Product Product Drying Skirt (Ventilation) (Drying)Provides drying of face sealed cladding systems
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Drying skirt fitted around the base of this Harditex cladding provides ventilation to dry the timber framing. Previously the cladding was embedded into the tiles and paving which caused wicking and blocked drainage. This simple change allows the face fixed Harditex to ventilate so the framing can dry out. It cannot be affected by wicking again.
Item Drying Skirts for plaster homes Folder
Document Drying skirt cladding embedded
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Stucco embedded into ground needs drying skirt

Stucco and Harditex are absorbent claddings which wick dampness from the ground.

Without a cavity this wets the framing and causes decay.

Walls with plaster (and any absorbent cladding) that are embedded need changing. First these walls must be invasively tested to establish if the framing is already decayed, or capable of being treated with RotStop and fitted with a drying skirt.

Monitoring will determine the improvement in moisture content readings.

The cladding is cut up to the level of the concrete floor so the drying skirt can be fitted. This stops wicking. The drying skirts have a unique cavity 'slot' fitted allowing wet framing to release vapour and dry.

Of interest is once the drying skirt is installed, future monitoring will identify any areas with active leaks that need fixing.

Document Drying skirt Cunningham BRANZ
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Absorbent claddings must have ventilation.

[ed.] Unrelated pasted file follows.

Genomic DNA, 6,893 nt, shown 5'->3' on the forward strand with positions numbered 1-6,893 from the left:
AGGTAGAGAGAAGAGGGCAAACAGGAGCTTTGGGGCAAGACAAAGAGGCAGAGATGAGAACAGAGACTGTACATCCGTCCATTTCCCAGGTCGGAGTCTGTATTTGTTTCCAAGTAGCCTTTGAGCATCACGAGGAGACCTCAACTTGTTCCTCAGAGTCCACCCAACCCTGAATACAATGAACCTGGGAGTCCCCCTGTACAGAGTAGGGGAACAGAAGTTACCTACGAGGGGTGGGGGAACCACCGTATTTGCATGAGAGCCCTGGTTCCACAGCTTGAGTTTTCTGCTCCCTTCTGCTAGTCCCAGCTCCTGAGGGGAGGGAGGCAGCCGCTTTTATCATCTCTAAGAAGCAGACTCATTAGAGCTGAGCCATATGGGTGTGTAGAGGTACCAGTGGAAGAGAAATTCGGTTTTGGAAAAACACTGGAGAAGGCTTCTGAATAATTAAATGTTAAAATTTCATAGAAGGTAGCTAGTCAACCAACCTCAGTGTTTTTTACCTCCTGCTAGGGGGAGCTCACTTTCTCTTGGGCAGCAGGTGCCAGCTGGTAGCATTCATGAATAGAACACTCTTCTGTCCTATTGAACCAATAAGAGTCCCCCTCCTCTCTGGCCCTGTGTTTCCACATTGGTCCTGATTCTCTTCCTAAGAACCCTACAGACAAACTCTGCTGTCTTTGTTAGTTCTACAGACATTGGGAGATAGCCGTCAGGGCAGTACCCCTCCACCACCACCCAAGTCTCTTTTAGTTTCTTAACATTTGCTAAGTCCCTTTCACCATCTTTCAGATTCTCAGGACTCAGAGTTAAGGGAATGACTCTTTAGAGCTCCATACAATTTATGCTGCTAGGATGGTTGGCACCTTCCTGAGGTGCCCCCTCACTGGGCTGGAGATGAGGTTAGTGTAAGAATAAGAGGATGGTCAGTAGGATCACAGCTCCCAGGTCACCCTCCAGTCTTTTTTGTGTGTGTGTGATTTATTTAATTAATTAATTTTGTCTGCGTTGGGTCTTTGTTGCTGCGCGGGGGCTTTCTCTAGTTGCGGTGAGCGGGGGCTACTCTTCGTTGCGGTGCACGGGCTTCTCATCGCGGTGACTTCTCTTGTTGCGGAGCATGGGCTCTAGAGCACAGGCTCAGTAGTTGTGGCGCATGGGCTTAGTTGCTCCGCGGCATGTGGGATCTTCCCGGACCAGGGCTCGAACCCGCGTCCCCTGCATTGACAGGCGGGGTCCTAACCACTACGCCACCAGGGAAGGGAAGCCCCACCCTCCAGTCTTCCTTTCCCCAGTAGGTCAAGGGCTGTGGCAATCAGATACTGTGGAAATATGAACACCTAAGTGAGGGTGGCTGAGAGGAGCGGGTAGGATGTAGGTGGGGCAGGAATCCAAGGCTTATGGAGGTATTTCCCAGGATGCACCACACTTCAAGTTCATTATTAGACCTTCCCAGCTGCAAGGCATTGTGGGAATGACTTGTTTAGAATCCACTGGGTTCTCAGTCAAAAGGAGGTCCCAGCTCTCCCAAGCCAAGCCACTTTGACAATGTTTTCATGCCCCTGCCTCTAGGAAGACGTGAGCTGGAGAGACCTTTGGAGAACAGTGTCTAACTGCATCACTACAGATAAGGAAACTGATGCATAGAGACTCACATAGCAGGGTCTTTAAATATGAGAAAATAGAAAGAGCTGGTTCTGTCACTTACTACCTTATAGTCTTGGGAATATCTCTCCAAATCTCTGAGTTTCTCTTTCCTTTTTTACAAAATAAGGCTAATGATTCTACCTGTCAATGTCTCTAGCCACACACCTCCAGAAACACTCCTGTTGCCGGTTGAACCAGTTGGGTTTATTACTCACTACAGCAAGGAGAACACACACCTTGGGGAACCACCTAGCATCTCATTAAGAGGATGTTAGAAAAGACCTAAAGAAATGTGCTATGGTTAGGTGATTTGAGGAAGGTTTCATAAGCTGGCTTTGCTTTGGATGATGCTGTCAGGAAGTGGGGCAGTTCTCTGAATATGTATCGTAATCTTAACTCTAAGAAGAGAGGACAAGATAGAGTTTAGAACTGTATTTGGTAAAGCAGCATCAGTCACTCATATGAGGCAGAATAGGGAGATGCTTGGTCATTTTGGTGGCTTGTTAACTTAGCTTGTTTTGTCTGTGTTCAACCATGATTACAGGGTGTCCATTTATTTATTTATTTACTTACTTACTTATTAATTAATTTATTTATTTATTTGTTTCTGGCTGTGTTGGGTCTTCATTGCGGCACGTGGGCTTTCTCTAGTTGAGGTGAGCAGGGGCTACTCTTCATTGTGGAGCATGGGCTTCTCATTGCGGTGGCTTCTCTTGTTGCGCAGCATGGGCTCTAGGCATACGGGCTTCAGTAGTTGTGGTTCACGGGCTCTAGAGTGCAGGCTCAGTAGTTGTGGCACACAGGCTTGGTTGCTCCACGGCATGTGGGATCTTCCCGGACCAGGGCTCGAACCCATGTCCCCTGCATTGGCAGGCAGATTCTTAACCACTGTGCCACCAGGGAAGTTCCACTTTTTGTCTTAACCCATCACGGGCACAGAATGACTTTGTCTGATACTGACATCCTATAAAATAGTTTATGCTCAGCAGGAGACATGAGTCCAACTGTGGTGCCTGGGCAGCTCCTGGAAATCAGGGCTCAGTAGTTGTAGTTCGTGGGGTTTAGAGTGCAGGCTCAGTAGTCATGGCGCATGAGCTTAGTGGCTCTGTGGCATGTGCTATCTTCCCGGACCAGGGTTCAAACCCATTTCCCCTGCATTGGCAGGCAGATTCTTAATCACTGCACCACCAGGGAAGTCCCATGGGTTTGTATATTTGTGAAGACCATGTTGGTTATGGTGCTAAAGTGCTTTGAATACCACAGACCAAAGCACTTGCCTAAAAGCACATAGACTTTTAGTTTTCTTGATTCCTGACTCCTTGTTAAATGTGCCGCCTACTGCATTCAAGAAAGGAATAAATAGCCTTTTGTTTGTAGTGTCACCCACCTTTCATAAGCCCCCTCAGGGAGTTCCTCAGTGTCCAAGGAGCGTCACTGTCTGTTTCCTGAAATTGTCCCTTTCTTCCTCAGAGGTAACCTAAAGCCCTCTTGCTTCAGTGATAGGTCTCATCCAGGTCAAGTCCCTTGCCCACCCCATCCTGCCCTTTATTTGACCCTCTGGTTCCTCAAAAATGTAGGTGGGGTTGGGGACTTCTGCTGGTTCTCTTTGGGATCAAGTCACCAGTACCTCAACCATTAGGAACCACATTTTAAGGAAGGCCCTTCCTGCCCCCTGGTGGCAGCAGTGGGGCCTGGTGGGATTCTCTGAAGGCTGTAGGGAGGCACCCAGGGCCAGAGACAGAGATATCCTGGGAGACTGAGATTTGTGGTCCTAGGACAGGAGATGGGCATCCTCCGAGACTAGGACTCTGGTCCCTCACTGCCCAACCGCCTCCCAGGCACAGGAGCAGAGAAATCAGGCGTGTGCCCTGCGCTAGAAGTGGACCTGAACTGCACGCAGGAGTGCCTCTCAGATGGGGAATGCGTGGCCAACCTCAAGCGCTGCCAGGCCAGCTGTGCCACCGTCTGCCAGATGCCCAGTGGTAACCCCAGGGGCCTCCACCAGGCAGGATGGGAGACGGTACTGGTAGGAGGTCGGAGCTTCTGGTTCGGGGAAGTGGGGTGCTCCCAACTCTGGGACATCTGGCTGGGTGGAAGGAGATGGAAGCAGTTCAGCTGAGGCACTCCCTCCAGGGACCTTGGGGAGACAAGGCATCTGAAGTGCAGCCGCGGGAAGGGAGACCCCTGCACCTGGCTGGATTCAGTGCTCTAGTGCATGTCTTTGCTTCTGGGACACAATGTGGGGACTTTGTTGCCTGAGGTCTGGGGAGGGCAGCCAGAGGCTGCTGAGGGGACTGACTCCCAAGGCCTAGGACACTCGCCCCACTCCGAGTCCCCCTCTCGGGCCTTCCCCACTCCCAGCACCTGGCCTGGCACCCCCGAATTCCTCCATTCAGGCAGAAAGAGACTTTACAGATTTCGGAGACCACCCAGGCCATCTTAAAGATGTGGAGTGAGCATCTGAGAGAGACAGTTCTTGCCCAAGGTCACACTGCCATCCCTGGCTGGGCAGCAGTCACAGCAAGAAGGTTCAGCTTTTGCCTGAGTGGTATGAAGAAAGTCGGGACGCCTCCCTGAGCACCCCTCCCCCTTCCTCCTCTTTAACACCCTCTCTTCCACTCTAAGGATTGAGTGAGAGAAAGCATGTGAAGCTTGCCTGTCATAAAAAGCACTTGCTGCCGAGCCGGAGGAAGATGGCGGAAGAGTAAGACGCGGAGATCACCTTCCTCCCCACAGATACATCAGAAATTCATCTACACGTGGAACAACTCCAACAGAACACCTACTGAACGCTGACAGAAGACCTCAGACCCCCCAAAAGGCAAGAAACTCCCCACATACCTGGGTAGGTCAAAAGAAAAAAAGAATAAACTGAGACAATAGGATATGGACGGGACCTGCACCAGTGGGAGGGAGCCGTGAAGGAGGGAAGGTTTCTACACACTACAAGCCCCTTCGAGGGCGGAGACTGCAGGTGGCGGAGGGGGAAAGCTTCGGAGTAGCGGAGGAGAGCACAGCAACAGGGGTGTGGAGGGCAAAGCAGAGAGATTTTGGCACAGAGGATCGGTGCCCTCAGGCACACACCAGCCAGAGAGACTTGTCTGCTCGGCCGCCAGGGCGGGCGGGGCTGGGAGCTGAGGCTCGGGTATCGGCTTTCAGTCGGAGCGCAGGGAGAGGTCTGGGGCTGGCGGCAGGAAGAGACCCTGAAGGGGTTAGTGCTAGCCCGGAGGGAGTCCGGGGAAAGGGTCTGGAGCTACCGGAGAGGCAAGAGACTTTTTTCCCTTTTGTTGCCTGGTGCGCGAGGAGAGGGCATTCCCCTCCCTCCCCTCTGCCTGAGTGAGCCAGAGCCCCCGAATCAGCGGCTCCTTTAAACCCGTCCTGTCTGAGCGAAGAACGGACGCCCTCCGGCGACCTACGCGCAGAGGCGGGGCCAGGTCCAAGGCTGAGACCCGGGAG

The 1953 standards required adequate ventilation. Adequate means sufficient air circulation to keep framing dry should it get wet.

I found this report by BRANZ presented to 'Building and Environment' in Great Britain in 1983. In summary BRANZ were studying why walls in homes had become damp and moldy since the mandatory insulation legislation in 1978. Government wanted warmer homes so made insulation compulsory. The unintended consequence was the wall insulation blocked off air circulation of drill holes and some cavities. Walls made with absorbent claddings did not dry out and became moldy. But they had well treated timber so at least decay was temporarily held back. BRANZ summary was:
  • Cannot under any circumstances enclose framing
  • Winter wet up periods were longer than summer drying so some walls got wetter naturally
  • Construction moisture could take up to 4.6 years to dry
  • The framing at this time was treated to C8 or 0.8%BAE so controlled decay 
Why didn’t BRANZ and BIA follow this up and require cavities? I believe this paper was released overseas and not in New Zealand because if homeowners of homes built after compulsory insulation were told they would have massive claims to reclad with a cavity.
What we know from this research is defects at construction will leak, products age and fail and leak, walls get condensation and subject to vapour diffusion. The only way this can be managed is with air circulation ie cavity, and breathing. This makes all Harditex and Stucco claddings defective and not fit for purpose as they have enclosed the framing.
Now you are out of time to claim but at least you can find out how badly affected your home is with invasive testing and whether the option of drying skirts will help.

Document Drying skirt MP 3640 adequate ventilation
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New Zealand Standards required 'adequate ventilation'

MP 3640:1992 (and its predecessors back to 1953) required framing to be 'adequately ventilated'.

Clause 9.1 of the Standard relates to H1 framing. It must have adequate ventilation. But even more concerning is H1 is not approved for external walls. H1 must be protected by external walls.

Where absorbent claddings do not have H3 framing with a cavity they will need recladding, or if the invasive testing shows they are not badly damaged they may be able to be corrected and made durable by treating the framing with RotStop and fitting a drying skirt. This way the framing can be made durable for external walls and can dry out via the ventilation of the drying skirts. This overcomes the moisture transport mechanisms (except active leaks which must be fixed).